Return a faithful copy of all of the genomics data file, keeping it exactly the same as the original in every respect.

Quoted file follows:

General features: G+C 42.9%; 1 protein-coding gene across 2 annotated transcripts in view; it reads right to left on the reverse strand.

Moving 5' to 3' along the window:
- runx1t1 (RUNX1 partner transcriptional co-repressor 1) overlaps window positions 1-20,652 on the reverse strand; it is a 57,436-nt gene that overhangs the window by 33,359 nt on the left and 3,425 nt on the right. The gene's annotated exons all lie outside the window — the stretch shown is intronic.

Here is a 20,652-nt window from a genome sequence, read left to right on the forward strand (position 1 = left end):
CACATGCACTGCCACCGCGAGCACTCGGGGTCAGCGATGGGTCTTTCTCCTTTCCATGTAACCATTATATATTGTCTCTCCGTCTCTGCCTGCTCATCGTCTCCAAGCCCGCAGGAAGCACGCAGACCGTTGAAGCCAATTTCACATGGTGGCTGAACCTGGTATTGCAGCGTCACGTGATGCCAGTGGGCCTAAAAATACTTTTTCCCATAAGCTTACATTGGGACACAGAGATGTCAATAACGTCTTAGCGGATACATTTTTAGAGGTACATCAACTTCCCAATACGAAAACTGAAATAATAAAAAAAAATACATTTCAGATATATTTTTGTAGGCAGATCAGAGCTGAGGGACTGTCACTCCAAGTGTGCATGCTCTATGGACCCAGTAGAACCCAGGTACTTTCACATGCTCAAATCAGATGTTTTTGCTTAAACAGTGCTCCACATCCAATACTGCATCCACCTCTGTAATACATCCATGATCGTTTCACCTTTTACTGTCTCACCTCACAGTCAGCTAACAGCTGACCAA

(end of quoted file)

General features: G+C 42.9%; 1 protein-coding gene across 2 annotated transcripts in view; it reads right to left on the reverse strand.

Moving 5' to 3' along the window:
- runx1t1 (RUNX1 partner transcriptional co-repressor 1) overlaps window positions 1-20,652 on the reverse strand; it is a 57,436-nt gene that overhangs the window by 33,359 nt on the left and 3,425 nt on the right. The gene's annotated exons all lie outside the window — the stretch shown is intronic.

Here is a 20,652-nt window from a genome sequence, read left to right on the forward strand (position 1 = left end):
CACATGCACTGCCACCGCGAGCACTCGGGGTCAGCGATGGGTCTTTCTCCTTTCCATGTAACCATTATATATTGTCTCTCCGTCTCTGCCTGCTCATCGTCTCCAAGCCCGCAGGAAGCACGCAGACCGTTGAAGCCAATTTCACATGGTGGCTGAACCTGGTATTGCAGCGTCACGTGATGCCAGTGGGCCTAAAAATACTTTTTCCCATAAGCTTACATTGGGACACAGAGATGTCAATAACGTCTTAGCGGATACATTTTTAGAGGTACATCAACTTCCCAATACGAAAACTGAAATAATAAAAAAAAATACATTTCAGATATATTTTTGTAGGCAGATCAGAGCTGAGGGACTGTCACTCCAAGTGTGCATGCTCTATGGACCCAGTAGAACCCAGGTACTTTCACATGCTCAAATCAGATGTTTTTGCTTAAACAGTGCTCCACATCCAATACTGCATCCACCTCTGTAATACATCCATGATCGTTTCACCTTTTACTGTCTCACCTCACAGTCAGCTAACAGCTGACCAA